August 2014
Volume 14, Issue 10
Vision Sciences Society Annual Meeting Abstract  |   August 2014
A proposal for developmental prosopagnosia 'sub-types' based on differential face perception and face memory performance
Author Affiliations
  • Sarah Cohan
    Vision Sciences Laboratory, Department of Psychology, Harvard University
  • Joseph DeGutis
    Vision Sciences Laboratory, Department of Psychology, Harvard University
Journal of Vision August 2014, Vol.14, 1433. doi:
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      Sarah Cohan, Joseph DeGutis; A proposal for developmental prosopagnosia 'sub-types' based on differential face perception and face memory performance. Journal of Vision 2014;14(10):1433.

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      © ARVO (1962-2015); The Authors (2016-present)

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Developmental prosopagnosia (DP) has shown to be a heterogeneous disorder (e.g., presence/absence of face detection deficits, presence/absence of a face-selective N170). Though there have been suggestions of possible DP sub-types (e.g., those with face-specific deficits vs. general object processing deficits), because of the relatively low sample sizes of most DP studies (N<15) these proposals have not been tested empirically. In the current study, we administered a battery of six perceptual and memory tests to 44 individuals who presented with clinical interview responses characteristic of developmental prosopagnosia (e.g., difficulty following characters on television and recognizing familiar people out of context). To characterize possible DP sub-types, we performed a hierarchical cluster analysis, using Ward's method to minimize total within-cluster variance. This produced three distinct clusters: the first included 13 participants with subjective face recognition complaints but with relatively minor face memory (z-score=-1.43) and face perception deficits (z-score average=-.96) and no significant holistic face processing deficits. The second (N=17) and third (N=14) clusters both had more severe face memory deficits (z-scores of -2.27 and -2.38, respectively) and demonstrated significant holistic face processing deficits. Interestingly, the third cluster also showed more severe deficits in face perception tasks (z-score average=-2.44) compared to the second cluster (z-score average=-1.5). Finally, none of the clusters differed in object perception, suggesting that this ability does not differentiate between DP sub-types. These results suggest that one sub-group of individuals with subjective face recognition difficulty do not show significant impairment on objective tests, questioning whether they should be considered prosopagnosic. Furthermore, our results suggest that individuals with more severe face recognition impairments can be divided into those with more and less severe face perceptual abilities. Together, this suggests that developmental prosopagnosia should not be considered a unitary category, and that dissociable mechanisms may cause very similar face recognition complaints.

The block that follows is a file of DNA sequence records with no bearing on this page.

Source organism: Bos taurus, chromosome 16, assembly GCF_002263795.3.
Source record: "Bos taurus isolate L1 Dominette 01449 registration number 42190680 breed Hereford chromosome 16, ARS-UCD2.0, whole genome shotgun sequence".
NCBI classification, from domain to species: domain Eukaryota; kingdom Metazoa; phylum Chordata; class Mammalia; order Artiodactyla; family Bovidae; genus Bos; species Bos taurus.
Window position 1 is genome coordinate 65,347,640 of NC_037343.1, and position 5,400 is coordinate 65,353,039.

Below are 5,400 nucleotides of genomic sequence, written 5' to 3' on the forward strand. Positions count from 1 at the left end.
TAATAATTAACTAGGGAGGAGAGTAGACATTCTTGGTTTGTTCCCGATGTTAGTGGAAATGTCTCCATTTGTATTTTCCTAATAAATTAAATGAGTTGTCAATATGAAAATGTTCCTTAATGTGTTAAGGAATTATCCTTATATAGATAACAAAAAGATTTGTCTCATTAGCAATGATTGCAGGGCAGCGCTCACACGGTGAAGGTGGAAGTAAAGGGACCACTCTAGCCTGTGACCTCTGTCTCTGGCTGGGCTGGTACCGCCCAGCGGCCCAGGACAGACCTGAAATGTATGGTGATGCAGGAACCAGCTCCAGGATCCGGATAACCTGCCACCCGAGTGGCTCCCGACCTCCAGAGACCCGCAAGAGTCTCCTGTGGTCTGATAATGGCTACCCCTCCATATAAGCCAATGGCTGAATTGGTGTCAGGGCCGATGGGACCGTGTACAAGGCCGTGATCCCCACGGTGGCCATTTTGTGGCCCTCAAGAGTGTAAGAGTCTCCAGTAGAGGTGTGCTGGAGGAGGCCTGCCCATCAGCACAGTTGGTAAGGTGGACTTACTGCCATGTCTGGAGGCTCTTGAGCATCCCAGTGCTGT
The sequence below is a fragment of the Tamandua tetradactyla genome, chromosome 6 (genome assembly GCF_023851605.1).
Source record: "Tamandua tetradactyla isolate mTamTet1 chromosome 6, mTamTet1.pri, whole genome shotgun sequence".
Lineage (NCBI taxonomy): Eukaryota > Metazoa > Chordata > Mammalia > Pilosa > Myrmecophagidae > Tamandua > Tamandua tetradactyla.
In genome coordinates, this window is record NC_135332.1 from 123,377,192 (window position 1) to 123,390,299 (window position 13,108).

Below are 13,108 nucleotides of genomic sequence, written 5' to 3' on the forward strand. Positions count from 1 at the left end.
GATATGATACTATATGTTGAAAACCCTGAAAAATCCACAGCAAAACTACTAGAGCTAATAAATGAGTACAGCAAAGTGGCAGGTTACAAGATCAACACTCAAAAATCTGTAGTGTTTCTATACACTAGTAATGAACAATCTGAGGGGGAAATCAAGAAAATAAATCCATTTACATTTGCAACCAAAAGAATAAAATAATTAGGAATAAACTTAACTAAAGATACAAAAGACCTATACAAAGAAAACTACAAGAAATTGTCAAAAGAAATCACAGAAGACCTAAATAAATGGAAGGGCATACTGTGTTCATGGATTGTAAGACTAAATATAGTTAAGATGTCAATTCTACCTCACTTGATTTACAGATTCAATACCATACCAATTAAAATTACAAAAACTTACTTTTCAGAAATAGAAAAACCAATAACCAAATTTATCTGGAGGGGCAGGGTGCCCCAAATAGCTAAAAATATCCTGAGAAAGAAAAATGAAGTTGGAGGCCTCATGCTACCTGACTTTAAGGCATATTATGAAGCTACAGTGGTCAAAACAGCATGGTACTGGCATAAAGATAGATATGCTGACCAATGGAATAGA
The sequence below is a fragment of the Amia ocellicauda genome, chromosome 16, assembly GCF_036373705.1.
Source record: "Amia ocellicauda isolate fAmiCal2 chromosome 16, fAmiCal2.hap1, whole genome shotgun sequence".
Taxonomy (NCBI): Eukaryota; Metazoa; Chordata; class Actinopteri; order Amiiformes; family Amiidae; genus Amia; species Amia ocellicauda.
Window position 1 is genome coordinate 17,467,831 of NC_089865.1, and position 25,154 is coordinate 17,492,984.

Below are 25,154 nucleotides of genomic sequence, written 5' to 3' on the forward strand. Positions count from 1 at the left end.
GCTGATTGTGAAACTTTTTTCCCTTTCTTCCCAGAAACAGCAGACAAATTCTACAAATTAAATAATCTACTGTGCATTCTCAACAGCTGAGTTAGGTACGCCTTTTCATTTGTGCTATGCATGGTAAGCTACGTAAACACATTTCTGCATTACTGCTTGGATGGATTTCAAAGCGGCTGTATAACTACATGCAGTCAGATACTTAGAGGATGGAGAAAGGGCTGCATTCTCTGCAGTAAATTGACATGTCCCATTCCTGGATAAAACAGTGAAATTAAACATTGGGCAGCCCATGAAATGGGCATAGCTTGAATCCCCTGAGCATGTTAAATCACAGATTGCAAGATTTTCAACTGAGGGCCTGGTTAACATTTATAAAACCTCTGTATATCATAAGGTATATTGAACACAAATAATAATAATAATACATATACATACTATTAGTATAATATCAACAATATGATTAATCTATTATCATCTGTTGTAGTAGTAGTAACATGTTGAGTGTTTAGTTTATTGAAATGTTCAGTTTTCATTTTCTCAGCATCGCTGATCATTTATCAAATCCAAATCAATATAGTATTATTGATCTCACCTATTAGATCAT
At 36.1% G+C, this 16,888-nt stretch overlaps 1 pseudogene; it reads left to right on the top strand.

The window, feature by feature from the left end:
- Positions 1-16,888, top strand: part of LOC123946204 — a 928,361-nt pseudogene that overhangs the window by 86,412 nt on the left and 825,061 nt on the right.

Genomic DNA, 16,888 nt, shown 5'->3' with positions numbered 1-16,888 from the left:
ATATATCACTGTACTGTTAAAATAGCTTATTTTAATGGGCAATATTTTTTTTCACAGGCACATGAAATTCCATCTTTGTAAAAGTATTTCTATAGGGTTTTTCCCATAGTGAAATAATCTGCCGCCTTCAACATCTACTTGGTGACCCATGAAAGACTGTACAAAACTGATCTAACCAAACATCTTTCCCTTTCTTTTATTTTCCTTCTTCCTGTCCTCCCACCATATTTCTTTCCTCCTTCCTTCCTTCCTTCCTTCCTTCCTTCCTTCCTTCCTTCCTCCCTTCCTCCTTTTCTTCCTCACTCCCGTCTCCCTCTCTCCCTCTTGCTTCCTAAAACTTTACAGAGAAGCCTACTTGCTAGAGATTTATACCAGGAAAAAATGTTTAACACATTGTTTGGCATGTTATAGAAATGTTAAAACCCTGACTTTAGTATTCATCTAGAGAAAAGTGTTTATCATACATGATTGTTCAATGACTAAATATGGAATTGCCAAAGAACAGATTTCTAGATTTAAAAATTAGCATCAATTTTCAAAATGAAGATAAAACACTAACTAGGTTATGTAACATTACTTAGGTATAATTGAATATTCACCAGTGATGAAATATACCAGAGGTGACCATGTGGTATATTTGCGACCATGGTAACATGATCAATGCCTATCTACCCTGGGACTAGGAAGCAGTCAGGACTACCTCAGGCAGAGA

Meeting abstract presented at VSS 2014


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